Hello, Many good responses to this issue. Our family has been invited to two graduation parties for neighbor kids who we don't know at all. I felt like the parents were trolling for gifts for their graduate. I also felt very resentful for even being invited when we really didn't know the families. I both cases we had given a cash gift because we didn't want to feel guilty & look like the cheap neighbor. Well lesson learned, we didn't even receive thank you cards in return. I would agree with some of writers saying to give a $5 gift card to somewhere. You're not out much and it's something. Like another writer wrote, if you do attend the party you are eating the food. I wouldn't go overboard. I would give something very small. Good luck!

I don't think you should have to give a gift but I bet some people do. I would feel obligated to give a gift for fear of looking cheap. How about a $5 gift card to a coffee joint inside the graduation card?

I often make special occasion gifts, I am a scrapbooker/card maker (I sell CTMH - and teach the skills too). These gifts are often more memorable than a $10 bill. For a friend's daughter's 1st Communion I made a 12X12 scrapbook page and put it in a custom made frame - everyone loved it! I love that you are making mints for your neighbor, everyone gets to enjoy that gift!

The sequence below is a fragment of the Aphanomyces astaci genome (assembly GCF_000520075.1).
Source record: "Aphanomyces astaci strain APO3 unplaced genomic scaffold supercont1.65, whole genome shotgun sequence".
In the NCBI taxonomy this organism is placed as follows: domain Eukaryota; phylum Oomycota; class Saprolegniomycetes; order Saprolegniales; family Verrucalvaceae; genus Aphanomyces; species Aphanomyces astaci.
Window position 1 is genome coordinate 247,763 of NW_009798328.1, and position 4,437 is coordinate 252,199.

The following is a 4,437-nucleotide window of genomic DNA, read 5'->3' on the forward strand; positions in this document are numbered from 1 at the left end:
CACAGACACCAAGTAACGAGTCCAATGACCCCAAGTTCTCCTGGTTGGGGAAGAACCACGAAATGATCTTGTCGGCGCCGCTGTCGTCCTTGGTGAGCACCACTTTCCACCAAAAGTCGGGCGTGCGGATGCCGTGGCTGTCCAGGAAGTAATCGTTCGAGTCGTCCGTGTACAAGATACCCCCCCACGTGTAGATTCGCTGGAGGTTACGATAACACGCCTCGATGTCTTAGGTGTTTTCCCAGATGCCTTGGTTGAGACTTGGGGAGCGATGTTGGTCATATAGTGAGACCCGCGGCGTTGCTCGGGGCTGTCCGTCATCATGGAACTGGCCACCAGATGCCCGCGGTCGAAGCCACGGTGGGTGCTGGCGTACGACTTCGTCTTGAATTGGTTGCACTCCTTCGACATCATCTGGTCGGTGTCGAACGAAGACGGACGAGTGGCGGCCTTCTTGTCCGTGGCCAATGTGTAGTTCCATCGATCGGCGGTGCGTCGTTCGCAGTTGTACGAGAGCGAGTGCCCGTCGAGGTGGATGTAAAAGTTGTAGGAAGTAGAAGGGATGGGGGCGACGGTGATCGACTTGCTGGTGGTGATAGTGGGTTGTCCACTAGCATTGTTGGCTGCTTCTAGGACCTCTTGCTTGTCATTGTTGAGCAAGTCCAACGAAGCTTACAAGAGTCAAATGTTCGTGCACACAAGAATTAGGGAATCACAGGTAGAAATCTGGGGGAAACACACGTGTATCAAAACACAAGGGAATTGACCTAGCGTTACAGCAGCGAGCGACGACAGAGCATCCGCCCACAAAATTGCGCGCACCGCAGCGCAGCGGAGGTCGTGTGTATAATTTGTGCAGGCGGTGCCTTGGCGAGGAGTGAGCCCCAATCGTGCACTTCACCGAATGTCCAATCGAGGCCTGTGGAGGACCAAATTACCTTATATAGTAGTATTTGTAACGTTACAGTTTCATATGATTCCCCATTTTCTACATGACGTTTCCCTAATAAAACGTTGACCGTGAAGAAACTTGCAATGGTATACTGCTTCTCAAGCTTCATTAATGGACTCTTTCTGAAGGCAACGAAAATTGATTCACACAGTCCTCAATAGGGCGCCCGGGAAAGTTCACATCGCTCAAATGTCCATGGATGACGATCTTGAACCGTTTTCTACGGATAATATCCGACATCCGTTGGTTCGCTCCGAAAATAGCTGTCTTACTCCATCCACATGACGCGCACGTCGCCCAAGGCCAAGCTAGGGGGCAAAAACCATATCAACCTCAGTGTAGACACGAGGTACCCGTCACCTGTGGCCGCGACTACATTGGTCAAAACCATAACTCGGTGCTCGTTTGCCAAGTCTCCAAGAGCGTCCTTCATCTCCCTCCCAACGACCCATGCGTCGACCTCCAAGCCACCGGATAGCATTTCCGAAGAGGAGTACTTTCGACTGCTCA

Perhaps you could send some homemade cards along with the one you send them and then they can use them as they see fit (if they are going away to school - they will have pre-made cards to keep in touch with mom/dad and their friends)

Also, I remember how hard it was to choose who to send out invitations to, I did not want to forget anyone and have them run into someone else that did get invited and feel shunned. I know that I was not looking for gifts but for people to help me celebrate my special day, even though I knew some could not attend (age, $) but I also felt good for remembering these people. Perhaps, your pt/co-worker did not want to leave you out, especially if they invited other co-workers they may know more personally. And as far as family goes, how would you have felt if others in your family were invited to a step ? grad and you were the only one who was not, this may not have been sent out of greed but out of politeness - just a thought!